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  • James Pelz

We think; therefore we succeed.

We’re here, on this platform, because we are paid to think.

Not agree.

To challenge, not coast.



And while I am sure, there are widgets, services, and whatnots we are all associated with…in the end we are: Paid. To. Think. It’s our currency. The only real thing we do of value. The more unique/surprising and/or interesting the thinking we do, the more value we provide. The more value we can provide the more irreplaceable we are.

And isn’t that the point?

But when we think differently (sorry Apple®), or independently, we as people (or our ideas) are categorized as a rebellious, difficult, demanding, troublesome…

These labels make sure the thinking suffers. These labels push us to get our teams inline. To stop exploring. These labels force us to think less, and conform more. They in short, make us conform to the ordinary.


When I was young art director straight out of school, I worked hard to fit in as a means to succeed, it was the bar that I would be measured. I thought that the reason I was being pushed to conform was out of some kindness to help me succeed. I can see now it wasn’t. I was pushed to conform as a means to bring me and my thinking back to the center. Not because it was more strategic, it was to make everyone else comfortable. Make me easy to manage. A way to build a “team” or a “culture” with a unified voice. My work and growth were stunted because I thought the problem was conformity. I thought there was something wrong with me and my naïveté told me I should adapt to fit in because that’s what it takes to succeed. And to some degree it worked, or at least I worked hard and put in the hours and hours to “earn” my place and titles and pay followed.


Looking back: the work suffered. The creativity suffered. The ROI suffered.

I suffered.


But while my teams were comfortable they were not satisfied. I certainly wasn’t.

Sure, the clients were happy enough to come back, for a time—but bigger and better projects never came. Eventually, we were replaced.


Now, I’m talking to you.

You revolutionaries. You discontent. You insubordinate.

Lean into the labels, do not avoid them—they are a sign you are heading into new territory, you are expanding thoughts and comforts.

You are doing what you are paid to do.

Learn what took me too long to figure out and wear the labels proudly, they will serve you well in your career.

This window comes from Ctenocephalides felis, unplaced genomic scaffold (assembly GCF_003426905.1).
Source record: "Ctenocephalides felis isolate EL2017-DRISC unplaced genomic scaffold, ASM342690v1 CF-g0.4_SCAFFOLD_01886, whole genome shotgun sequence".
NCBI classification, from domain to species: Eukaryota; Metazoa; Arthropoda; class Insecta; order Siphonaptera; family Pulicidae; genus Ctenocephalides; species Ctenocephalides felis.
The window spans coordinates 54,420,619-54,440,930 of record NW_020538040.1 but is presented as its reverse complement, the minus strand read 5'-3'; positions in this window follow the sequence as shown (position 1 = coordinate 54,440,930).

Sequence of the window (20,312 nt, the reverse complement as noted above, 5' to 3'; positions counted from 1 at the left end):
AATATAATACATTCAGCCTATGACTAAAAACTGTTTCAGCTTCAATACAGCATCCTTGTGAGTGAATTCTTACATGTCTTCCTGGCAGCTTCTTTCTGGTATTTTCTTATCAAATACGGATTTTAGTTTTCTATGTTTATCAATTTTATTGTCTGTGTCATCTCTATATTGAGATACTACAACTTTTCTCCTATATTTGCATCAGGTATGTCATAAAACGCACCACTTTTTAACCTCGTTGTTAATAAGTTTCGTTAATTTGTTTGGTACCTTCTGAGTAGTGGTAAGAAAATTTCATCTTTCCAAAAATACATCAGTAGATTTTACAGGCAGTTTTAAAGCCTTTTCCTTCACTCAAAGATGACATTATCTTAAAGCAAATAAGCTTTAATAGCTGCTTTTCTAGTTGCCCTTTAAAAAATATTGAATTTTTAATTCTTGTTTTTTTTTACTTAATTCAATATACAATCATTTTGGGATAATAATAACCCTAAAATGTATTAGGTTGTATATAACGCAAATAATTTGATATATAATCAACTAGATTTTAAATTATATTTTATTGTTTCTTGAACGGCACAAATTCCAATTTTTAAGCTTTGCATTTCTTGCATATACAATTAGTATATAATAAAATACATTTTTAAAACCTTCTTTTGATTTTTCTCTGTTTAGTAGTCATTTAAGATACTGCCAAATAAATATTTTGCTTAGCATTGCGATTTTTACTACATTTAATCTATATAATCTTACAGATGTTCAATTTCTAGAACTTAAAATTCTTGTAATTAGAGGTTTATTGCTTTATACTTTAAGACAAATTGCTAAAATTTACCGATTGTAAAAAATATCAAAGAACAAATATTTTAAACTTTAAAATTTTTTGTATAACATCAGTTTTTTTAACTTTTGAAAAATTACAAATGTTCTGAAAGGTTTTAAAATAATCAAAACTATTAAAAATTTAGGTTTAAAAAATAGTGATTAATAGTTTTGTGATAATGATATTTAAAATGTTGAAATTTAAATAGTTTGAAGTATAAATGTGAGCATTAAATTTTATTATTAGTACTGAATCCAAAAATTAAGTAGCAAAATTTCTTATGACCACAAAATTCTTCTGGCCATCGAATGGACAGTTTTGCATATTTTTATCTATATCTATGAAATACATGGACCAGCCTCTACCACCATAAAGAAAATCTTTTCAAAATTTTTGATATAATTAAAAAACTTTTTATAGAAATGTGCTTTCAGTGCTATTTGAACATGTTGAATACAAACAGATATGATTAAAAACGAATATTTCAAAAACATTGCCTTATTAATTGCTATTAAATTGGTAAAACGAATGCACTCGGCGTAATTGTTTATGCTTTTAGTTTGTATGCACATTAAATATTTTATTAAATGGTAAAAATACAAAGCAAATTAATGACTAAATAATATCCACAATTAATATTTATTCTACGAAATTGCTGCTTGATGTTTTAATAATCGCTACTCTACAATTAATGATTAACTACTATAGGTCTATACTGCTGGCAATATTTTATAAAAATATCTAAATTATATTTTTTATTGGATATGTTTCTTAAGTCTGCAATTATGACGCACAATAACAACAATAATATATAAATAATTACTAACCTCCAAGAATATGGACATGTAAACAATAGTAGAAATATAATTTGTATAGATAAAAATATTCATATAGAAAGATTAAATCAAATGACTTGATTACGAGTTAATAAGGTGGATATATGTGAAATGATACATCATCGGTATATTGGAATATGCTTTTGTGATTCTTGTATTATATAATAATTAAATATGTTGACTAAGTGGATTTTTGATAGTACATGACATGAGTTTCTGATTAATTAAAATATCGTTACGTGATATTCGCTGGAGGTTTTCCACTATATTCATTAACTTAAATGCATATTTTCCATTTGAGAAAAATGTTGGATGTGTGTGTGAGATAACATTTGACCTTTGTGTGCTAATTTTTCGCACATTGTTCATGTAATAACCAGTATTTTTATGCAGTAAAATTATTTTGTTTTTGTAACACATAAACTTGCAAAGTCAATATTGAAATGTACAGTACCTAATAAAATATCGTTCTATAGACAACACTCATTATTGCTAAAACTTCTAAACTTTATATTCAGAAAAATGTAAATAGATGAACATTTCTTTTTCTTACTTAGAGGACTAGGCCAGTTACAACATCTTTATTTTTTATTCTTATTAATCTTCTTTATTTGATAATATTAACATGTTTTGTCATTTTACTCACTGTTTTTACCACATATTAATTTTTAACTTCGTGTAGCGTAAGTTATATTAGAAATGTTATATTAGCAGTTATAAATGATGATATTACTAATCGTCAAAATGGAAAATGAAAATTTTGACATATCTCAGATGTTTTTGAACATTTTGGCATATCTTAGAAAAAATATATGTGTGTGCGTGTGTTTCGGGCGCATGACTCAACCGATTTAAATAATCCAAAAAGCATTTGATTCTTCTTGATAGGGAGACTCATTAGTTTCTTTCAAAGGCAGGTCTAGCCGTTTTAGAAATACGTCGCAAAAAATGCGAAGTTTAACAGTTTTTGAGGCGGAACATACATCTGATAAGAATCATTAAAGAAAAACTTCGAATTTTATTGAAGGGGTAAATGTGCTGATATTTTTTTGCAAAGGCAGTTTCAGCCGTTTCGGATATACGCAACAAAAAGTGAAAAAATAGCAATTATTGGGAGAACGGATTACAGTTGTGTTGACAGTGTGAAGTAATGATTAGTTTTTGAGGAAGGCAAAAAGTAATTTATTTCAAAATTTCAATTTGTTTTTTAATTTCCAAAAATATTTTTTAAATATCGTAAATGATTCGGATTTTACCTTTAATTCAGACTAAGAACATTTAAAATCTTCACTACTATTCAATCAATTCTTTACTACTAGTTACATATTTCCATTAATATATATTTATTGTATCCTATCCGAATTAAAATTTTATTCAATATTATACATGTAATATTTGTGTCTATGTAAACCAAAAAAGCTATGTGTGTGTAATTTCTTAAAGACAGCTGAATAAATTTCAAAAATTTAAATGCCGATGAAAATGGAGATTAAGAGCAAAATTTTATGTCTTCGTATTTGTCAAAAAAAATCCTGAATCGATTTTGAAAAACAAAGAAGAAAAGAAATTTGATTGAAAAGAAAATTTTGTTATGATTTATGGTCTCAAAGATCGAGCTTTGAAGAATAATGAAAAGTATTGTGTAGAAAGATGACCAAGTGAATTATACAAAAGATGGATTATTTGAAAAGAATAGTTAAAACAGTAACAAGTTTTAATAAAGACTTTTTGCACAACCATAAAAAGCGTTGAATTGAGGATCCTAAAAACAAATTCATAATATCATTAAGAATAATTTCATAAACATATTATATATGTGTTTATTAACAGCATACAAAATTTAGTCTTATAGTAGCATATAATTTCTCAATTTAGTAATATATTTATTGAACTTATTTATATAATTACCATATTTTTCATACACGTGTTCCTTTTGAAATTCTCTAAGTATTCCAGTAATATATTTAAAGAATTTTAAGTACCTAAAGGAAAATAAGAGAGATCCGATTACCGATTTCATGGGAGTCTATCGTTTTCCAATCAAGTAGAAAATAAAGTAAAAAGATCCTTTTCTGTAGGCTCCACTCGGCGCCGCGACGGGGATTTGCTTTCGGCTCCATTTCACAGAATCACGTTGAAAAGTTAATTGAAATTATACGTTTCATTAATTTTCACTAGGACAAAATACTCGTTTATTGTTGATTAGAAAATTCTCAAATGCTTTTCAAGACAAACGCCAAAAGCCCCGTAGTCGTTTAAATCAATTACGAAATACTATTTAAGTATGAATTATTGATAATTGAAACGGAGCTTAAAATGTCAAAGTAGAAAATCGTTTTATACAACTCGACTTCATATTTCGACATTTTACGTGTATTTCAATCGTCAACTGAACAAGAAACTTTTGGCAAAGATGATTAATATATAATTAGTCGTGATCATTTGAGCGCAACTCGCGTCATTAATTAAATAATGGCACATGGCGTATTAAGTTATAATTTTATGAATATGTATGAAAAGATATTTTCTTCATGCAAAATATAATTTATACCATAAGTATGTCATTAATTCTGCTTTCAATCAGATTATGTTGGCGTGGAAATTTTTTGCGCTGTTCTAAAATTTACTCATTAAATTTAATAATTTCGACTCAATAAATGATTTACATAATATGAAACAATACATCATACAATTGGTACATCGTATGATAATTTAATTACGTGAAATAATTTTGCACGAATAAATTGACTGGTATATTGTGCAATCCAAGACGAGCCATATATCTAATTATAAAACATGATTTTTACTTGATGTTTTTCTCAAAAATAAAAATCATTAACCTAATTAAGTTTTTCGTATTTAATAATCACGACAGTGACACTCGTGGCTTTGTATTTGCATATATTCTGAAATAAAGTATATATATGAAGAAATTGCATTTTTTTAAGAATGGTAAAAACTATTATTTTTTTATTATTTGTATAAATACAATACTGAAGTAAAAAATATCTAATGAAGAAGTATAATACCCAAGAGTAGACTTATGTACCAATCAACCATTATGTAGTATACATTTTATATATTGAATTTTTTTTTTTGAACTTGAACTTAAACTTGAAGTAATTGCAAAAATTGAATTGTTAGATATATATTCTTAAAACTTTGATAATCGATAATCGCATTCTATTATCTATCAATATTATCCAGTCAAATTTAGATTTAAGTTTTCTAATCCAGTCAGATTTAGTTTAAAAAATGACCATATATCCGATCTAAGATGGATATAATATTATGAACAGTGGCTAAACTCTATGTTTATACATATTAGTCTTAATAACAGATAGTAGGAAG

I can’t say you will always feel welcome.

You will not; but f*ck it.


If you seek comfort, take it from the notion that the push back you receive is from those that only wish to hold you down. If you find you do not fit in, find a place where you will. In the end, you will be glad you did.


But I can say, there are some “tips” in starting, and more importantly, sustaining the revolution. Here are the marching orders you need to seed a successful rebellion, the rules I learned (the hard way) over the years.


One: Root your rebellion in reality. Think. Have a reason. Use facts to support your ideas. Solid fact-based reasoning will always win any argument that is winnable (I am sorry to say they are not always winnable, especially if we cannot align with fundamental truths).


Two: Don’t make it personal, don’t take it personal. It’s not, there is (almost) always an underlying reason why something does or does not work or how you can or cannot reach someone. If you work to find the why (or why not): you make progress—even if it reveals itself to be personal. You can’t affect how they take it, but you can control how you make it.


Three: You could be wrong. Be ready. Cancel the revolution if the foundations of understanding shift.


Four: Listen. That’s how you will know you are wrong.


Five: Be open. I know, fundamentally if you listen and are willing to be wrong then you are open, but it doesn’t go without saying: you can revolt and listen at the same time, and I’m working hard to get a top ten list in order so work with me…


Six: Encourage communication. You can’t rally the troops if you never enlist them. Win hearts and minds, bring them along. Communication is they key, even if it is uncomfortable.


Seven: Don’t give up. Don’t give in. Be tenacious not stubborn. Tenacity is a skill; stubbornness is a habit.


Eight: Find strategic allies. You’ll need more officers in your rebellion.


Nine: Encourage others. Nobody notices the rebellion if it is covertly wrapped in encouragement.


And finally…be pleasant. Or at least, don’t be combative. Be the revolution, not the war. Change minds, win hearts, gain followers, make fans. Make. It. Easier.


And as a bonus: hang tough.

The work you do now is the work you will look back upon nostalgically. These are moments that lead to great work, great ideas, great partnerships. Great Success.


Viva la revolucion.

And

Good luck out there. XO

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